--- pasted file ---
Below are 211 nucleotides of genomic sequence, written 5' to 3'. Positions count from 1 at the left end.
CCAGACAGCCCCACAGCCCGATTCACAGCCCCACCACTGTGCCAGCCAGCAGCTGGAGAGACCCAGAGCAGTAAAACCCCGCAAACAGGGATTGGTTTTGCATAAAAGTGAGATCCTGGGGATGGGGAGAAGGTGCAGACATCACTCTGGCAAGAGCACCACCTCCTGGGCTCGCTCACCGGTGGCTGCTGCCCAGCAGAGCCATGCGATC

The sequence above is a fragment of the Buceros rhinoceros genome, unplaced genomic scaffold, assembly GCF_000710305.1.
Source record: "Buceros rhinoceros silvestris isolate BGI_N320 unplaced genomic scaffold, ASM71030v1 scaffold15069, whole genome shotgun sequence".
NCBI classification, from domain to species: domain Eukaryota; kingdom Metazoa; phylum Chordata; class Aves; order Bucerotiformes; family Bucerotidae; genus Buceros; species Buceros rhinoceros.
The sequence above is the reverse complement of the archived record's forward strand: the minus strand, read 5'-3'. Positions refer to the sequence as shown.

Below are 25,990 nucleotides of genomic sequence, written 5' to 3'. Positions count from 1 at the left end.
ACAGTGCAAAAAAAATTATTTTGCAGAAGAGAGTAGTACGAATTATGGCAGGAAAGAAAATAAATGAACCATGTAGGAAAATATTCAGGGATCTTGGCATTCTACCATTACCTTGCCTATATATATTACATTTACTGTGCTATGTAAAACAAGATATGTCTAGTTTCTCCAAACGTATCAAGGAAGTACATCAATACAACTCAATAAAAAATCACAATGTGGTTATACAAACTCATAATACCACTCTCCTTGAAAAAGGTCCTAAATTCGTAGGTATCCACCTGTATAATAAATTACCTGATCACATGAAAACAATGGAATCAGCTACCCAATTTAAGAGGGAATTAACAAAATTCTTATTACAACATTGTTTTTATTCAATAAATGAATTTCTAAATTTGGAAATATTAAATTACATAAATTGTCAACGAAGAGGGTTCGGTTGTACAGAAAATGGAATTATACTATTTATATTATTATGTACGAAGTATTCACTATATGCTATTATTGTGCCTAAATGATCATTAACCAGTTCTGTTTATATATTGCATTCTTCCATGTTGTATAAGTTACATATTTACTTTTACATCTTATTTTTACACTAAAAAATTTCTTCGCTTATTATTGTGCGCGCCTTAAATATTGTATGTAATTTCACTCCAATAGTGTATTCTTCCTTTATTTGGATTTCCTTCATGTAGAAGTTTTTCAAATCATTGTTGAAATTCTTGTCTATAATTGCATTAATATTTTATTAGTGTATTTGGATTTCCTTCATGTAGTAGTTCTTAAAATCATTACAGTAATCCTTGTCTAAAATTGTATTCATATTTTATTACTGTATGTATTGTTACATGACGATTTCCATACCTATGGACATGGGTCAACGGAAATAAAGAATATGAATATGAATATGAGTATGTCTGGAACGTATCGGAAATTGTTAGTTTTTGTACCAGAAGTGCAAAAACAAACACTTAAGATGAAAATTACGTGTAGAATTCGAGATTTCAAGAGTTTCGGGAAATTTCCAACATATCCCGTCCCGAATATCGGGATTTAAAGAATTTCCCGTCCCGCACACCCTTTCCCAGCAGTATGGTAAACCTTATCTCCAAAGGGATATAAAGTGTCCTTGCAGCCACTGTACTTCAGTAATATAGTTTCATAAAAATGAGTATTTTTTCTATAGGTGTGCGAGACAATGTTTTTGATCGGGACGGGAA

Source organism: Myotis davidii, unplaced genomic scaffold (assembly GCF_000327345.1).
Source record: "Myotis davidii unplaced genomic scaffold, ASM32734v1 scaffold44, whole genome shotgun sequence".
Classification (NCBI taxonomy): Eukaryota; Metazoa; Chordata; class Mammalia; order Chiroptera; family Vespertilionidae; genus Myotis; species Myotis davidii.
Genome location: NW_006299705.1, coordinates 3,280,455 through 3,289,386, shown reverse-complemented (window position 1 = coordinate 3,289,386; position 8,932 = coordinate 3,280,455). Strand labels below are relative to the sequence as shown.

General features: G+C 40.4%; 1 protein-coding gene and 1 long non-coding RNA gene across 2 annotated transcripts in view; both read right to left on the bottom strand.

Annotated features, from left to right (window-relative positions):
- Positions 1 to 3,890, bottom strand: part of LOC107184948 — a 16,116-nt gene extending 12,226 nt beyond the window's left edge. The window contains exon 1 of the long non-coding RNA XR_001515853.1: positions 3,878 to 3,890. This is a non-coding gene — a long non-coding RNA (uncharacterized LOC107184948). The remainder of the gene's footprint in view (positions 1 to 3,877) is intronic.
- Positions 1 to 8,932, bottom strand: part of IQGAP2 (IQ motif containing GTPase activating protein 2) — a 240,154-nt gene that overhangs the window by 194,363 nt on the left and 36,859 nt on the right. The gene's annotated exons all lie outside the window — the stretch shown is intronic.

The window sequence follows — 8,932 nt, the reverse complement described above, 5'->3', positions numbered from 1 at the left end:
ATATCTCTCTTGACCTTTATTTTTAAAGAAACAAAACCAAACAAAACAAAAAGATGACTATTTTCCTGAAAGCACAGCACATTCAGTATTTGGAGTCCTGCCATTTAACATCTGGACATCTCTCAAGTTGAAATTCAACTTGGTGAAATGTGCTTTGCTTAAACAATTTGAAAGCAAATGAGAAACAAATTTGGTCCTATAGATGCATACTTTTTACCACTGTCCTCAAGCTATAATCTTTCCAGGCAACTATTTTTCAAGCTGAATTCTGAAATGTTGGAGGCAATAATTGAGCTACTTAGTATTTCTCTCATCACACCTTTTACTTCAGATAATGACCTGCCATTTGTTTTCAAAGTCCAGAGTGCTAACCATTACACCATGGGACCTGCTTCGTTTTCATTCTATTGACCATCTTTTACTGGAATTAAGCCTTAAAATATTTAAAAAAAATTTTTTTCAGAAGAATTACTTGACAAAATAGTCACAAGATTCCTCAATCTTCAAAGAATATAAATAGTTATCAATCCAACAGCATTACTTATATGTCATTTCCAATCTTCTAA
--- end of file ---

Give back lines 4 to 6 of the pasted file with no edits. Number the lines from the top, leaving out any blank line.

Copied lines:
Source record: "Buceros rhinoceros silvestris isolate BGI_N320 unplaced genomic scaffold, ASM71030v1 scaffold15069, whole genome shotgun sequence".
NCBI classification, from domain to species: domain Eukaryota; kingdom Metazoa; phylum Chordata; class Aves; order Bucerotiformes; family Bucerotidae; genus Buceros; species Buceros rhinoceros.
The sequence above is the reverse complement of the archived record's forward strand: the minus strand, read 5'-3'. Positions refer to the sequence as shown.